Hong Kong


Tin Hau is the Goddess of the Sea and the equivalent of Hong Kong’s Buddhist “patron saint”. Serendipitously today happens to be Tin Hau’s birthday and, since we’re here, we thought we’d join in the celebrations for this heavenly empress’s eponymous festival. The street parade of dragons, lion dancers, and religious floats was fantastic and, once again, we had an awesome day of festival fun! This festival thing could definitely become a habit…



The Tin Hau Festival is one of Hong Kong’s most colourful celebrations and is celebrated at all the various temples dedicated to this goddess. Many of the celebrations are quite low key and sombre; in the outlying village of Yuen Long, however, we were told, the festivities are quite something. We love a good festival, so we caught the MTR (Hong Kong’s ultra-modern, spotlessly clean and super efficient metro system) out to Yuen Long to join in the fun.



Yuen Long is a small township in the New Territories*, about an hour out of central Hong Kong. Being a fishing town Tin Hau has a strong and loyal following there. Which is why, every year on the 23rd day of the 3rd lunar month, the residents of Yuen Long have a big party in honour of Tin Hau. As we stepped off the train we could already here the deep throbbing beat of the drums and clanging of the cymbals. It didn’t take us long to find the festival.
*Hong Kong consists of 4 regions: Hong Kong Island, Kowloon, the New Territories and the Outer Islands. Hong Kong’s territory was acquired from three separate treaties: Hong Kong Island as part of the Treaty of Nanking in 1842; Kowloon with the Treaty of Beijing in 1860; and The Convention for the Extension of Hong Kong Territory in 1898 gave the UK the control of the Outer Islands and the New Territories. As of 1997, when the UK’s 99 year lease expired, Hong Kong is once again part of China.





The streets were a riot of colour, with many different troupes doing traditional lion and dragon dances, marching bands, and lots of flags being waved.





We found a spot to stand with the crowd and watch the passing parade, marvelling at the lion and dragon dancers as they jumped and wove their way along the streets.





It was incredibly hot and humid today and just WATCHING those guys dance was exhausting!





The colourful Fa Pau floats were great too. These large decorated towers were being taken to the temple, together with offerings for Tin Hau.





The street parade wound its way towards the temple, where celebrations continued and offerings were made. At this stage affairs became a little more sombre and, not wanting to intrude on people’s devotions, we moved and went for a stroll through Yuen Long.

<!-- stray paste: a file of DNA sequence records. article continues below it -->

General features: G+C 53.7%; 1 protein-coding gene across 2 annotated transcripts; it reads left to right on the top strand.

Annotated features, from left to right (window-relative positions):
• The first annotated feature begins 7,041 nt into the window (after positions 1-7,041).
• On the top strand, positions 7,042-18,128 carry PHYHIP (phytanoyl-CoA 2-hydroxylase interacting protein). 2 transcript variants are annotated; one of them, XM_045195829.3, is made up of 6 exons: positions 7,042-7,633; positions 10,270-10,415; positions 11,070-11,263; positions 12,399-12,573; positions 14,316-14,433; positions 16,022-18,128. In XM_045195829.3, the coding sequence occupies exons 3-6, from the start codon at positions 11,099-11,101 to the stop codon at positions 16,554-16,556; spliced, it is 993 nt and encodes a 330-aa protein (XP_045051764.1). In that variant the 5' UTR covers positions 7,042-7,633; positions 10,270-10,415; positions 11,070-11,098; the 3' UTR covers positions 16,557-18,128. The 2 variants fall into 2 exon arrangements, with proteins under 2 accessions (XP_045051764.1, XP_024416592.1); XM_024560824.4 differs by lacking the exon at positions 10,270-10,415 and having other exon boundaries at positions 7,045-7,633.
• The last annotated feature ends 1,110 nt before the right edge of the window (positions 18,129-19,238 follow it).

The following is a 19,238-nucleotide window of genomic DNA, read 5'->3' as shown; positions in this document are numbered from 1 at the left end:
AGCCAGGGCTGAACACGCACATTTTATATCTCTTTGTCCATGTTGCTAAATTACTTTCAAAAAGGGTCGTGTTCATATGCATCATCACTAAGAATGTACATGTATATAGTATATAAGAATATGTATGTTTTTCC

The town itself was busy and a bit more chaotic than central Hong Kong, but interesting none the less.



After a few more hours of exploring Yuen Long we had run out of steam and so found our way back to the station, bound for Hong Kong Island and the cool comfort of our hotel room for our afternoon nap*.
*Due to the ever-present, oppressive heat and humidity we’re finding it best to split our explorations of Hong Kong into 2 sessions: morning and evening. The afternoons are the hottest part of the day, as it builds towards the inevitable 4:00pm storm. Once the rain passes it cools down wonderfully, making for pleasant evening outings.





Once it had cooled down we wandered back out looking for food and found a great little eatery tucked up in the top floor of a tiny shopping arcade. For $72HKD (about $12AUD) we had a great meal of stir-fried meat and veggies (free gristle included) with rice. We had aspirations of going down to Victoria Harbour after dinner tonight but then a thunderstorm struck and we dashed home in the rain to watch the lightening from our hotel room instead.



We’ve had a great few days in Hong Kong so far and have one more day to go. Not sure what we’ll do tomorrow, but we’re thinking it might be something quiet and (hopefully) not too crowded. Today was awesome, but the sheer number of people was quite overwhelming. Actually the sheer number of people EVERYWHERE in Hong Kong is quite overwhelming. And everyone walks everywhere so fast – even the escalators go faster than anywhere we’ve ever been! This is a full-on city that runs at full speed, 24 hours per day. It’s exhilarating and fascinating, but intense and exhausting at times too. Wonder how the rest of China will compare….




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